Darolutamide/ADT Combo Delays Disease Worsening in Some PC, Phase 3 Trial Shows

Darolutamide/ADT Combo Delays Disease Worsening in Some PC, Phase 3 Trial Shows

Darolutamide in combination with androgen deprivation therapy (ADT) delays disease worsening in men with non-metastatic castration-resistant prostate cancer (nmCRPC) and stabilizes their quality of life without increasing the incidence of adverse events, new data from a Phase 3 trial shows.

The findings were presented in an oral presentation titled, “Impact of darolutamide (DARO) on pain and quality of life (QoL) in patients (Pts) with nonmetastatic castrate-resistant prostate cancer (nmCRPC),” at the recent 2019 American Society of Clinical Oncology (ASCO) Annual Meeting in Chicago.

Darolutamide, also known as ODM-201 or BAY-1841788, is an investigational prostate cancer therapy being developed by Bayer and Orion. It is an androgen receptor antagonist that binds to the receptor, interrupting the androgen signaling cascade and preventing cancer cells from receiving growth signals.

The safety and efficacy of darolutamide among patients with nmCRPC is being tested in a multi-center, randomized, double-blind, placebo-controlled, Phase 3 trial (NCT02200614), called ARAMIS. The study enrolled 1,509 patients who were randomly assigned to receive either darolutamide or a placebo, twice a day, while they continued treatment with ADT.

The first results from the trial were recently presented at the 2019 Genitourinary Cancers Symposium in San Francisco, and published in the New England Journal of Medicine in a study titled, “Darolutamide in Nonmetastatic, Castration-Resistant Prostate Cancer.”

According to ARAMIS topline data, darolutamide prolonged the time patients lived without cancer spreading to other tissues and organs from 18.4 months to 40.4 months, which corresponds to a reduction of 59% in the risk of cancer spread or death.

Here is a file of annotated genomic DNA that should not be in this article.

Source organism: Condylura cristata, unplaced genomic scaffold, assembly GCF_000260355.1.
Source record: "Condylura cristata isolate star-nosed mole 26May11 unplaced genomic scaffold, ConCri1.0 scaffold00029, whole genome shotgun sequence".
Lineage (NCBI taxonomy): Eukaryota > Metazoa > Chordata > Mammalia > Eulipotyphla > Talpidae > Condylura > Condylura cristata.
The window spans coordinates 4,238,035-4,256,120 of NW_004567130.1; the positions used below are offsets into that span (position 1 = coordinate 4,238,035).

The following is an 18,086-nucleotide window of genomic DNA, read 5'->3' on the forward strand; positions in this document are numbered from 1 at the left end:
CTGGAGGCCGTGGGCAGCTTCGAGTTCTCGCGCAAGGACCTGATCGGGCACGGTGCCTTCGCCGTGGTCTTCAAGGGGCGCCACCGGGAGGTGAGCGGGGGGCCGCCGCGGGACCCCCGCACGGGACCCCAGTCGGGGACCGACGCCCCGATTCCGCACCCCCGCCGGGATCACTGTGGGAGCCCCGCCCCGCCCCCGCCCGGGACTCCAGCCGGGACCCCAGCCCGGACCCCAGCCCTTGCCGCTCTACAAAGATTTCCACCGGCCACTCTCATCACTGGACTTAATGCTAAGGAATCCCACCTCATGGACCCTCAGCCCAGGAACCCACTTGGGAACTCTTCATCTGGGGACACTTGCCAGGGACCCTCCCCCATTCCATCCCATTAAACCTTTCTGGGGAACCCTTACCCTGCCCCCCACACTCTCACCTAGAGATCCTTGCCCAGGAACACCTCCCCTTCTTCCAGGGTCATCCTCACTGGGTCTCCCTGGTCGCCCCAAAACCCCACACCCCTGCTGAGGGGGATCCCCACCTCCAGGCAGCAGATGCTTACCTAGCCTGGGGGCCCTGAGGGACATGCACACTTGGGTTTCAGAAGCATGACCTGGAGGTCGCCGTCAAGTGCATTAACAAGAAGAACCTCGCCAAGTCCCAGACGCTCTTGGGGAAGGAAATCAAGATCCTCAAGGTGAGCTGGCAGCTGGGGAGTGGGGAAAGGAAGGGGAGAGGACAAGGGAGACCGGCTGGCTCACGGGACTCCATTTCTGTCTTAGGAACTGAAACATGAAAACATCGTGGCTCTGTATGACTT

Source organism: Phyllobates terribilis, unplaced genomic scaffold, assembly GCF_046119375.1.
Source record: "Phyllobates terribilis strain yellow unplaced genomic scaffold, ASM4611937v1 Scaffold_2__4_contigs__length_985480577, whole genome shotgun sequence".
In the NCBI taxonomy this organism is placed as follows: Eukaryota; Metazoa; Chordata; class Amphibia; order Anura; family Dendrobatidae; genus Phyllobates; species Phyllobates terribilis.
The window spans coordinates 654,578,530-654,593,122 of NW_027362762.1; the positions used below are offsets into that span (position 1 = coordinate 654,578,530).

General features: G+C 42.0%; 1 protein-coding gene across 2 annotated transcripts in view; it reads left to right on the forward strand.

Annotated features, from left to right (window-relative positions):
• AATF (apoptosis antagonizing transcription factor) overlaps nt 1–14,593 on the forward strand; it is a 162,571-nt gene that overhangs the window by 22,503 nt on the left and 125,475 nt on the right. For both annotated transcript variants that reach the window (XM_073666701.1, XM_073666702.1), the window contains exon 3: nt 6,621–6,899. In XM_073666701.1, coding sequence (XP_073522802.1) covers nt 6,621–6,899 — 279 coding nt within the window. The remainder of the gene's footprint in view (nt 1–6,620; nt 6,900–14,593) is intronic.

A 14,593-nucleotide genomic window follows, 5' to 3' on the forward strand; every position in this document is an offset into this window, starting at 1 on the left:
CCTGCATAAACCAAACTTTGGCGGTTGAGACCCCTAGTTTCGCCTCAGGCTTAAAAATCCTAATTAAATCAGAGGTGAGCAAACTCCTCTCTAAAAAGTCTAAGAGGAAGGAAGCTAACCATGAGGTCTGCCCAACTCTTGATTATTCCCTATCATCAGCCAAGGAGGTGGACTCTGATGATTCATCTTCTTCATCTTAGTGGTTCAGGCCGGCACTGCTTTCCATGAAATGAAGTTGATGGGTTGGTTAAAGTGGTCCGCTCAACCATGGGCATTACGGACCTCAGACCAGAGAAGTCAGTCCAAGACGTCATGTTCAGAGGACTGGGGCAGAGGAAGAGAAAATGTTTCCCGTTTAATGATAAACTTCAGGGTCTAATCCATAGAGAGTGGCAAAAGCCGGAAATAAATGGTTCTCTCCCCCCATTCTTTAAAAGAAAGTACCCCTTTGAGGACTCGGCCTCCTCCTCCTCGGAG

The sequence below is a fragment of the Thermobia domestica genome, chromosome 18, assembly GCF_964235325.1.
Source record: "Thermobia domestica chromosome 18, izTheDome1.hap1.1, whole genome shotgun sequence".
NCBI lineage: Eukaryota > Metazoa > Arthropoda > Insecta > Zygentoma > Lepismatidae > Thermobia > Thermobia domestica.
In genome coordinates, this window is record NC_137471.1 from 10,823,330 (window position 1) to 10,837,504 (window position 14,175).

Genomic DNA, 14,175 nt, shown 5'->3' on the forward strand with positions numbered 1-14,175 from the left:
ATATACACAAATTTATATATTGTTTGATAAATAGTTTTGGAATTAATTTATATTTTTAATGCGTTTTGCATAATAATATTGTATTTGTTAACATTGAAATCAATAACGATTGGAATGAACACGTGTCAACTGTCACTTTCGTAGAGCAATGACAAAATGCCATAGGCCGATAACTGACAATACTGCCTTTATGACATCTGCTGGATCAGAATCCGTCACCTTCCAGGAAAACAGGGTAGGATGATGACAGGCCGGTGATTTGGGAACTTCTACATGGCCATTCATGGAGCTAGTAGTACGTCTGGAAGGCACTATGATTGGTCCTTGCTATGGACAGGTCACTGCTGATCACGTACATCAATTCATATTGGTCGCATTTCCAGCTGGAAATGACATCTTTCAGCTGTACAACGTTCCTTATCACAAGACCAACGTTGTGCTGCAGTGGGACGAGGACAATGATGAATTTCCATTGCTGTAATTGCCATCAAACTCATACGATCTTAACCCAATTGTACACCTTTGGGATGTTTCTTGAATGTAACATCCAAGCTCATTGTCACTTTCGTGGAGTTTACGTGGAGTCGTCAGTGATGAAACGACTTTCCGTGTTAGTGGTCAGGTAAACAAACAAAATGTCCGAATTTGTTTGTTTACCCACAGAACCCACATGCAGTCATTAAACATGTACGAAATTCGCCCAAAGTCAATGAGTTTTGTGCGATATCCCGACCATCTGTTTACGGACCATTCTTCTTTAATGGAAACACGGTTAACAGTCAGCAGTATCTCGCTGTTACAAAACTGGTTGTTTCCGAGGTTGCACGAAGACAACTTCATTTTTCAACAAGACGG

In addition, darolutamide extended the time patients lived without their disease worsening from 14.8 months to 36.8 months, which corresponds to a reduction of 62% in the risk of disease progression or death.

In general, adverse events were similar among patients receiving darolutamide or a placebo. Treatment with darolutamide did not increase the risk of serious adverse events, including seizures, falls, bone fractures, cognitive impairment, or high blood pressure, nor the number of patients who discontinued treatment.

Bayer and Orion have now presented updated data from ARAMIS showing that:

  • Darolutamide prolonged the time patients lived without their pain worsening from 25.4 months to 40.3 months;
  • Patients receiving darolutamide had a stable quality of life, which was maintained even beyond the end of the treatment period, with scores similar to placebo plus ADT;
  • Darolutamide delayed the onset of urinary symptoms from 11.5 months to 18.4 months, and bowel symptoms from 4.8 to 25.8 months;
  • The incidence of treatment-emergent adverse events was similar among patients treated with darolutamide or a placebo, and included fatigue (11.3% vs. 11.1%), high blood pressure (4.7% vs. 5.1%), falls (3.0% vs. 4.6%), cognitive disorders (0.3% vs. 0.2%) and memory loss (0.4% vs. 1.2%).

“The results from the ARAMIS trial published recently in the New England Journal of Medicine showed that darolutamide is highly effective in the treatment of patients with non-metastatic castration-resistant prostate cancer (nmCRPC) and that darolutamide has an excellent safety profile that resembles that of placebo,” Christer Nordstedt, MD, PhD, senior vice president of Research and Development at Orion, said in a press release.

“The new analyses from the ARAMIS trial show that patients treated with darolutamide maintain their quality of life while on darolutamide treatment, which is very good news for the patients. These highly important results encourage us further to bring this treatment to nmCRPC patients as soon as possible,” Nordstedt said.

Karim Fizazi, MD, PhD, professor of medicine at France’s Institut Gustave Roussy, University of Paris Sud, said: “At this stage of prostate cancer, when men typically feel well and generally do not have symptoms, it is important that we have potential treatment options that will prevent the spread of prostate cancer for as long as possible, while limiting burdensome side effects of therapy, which allows patients to continue their day-to-day lives.

“These new data demonstrate darolutamide’s ability to maintain patients’ quality of life while receiving treatment. When you add these findings to previously reported data, the product has the potential to become an important treatment option for men with nmCRPC.”

Based on the trial’s findings, the U.S. Food and Drug Administration (FDA) has granted Priority Review to the New Drug Application (NDA) seeking the approval of darolutamide. Bayer has also submitted applications seeking the approval of darolutamide in Europe, Japan, and other countries.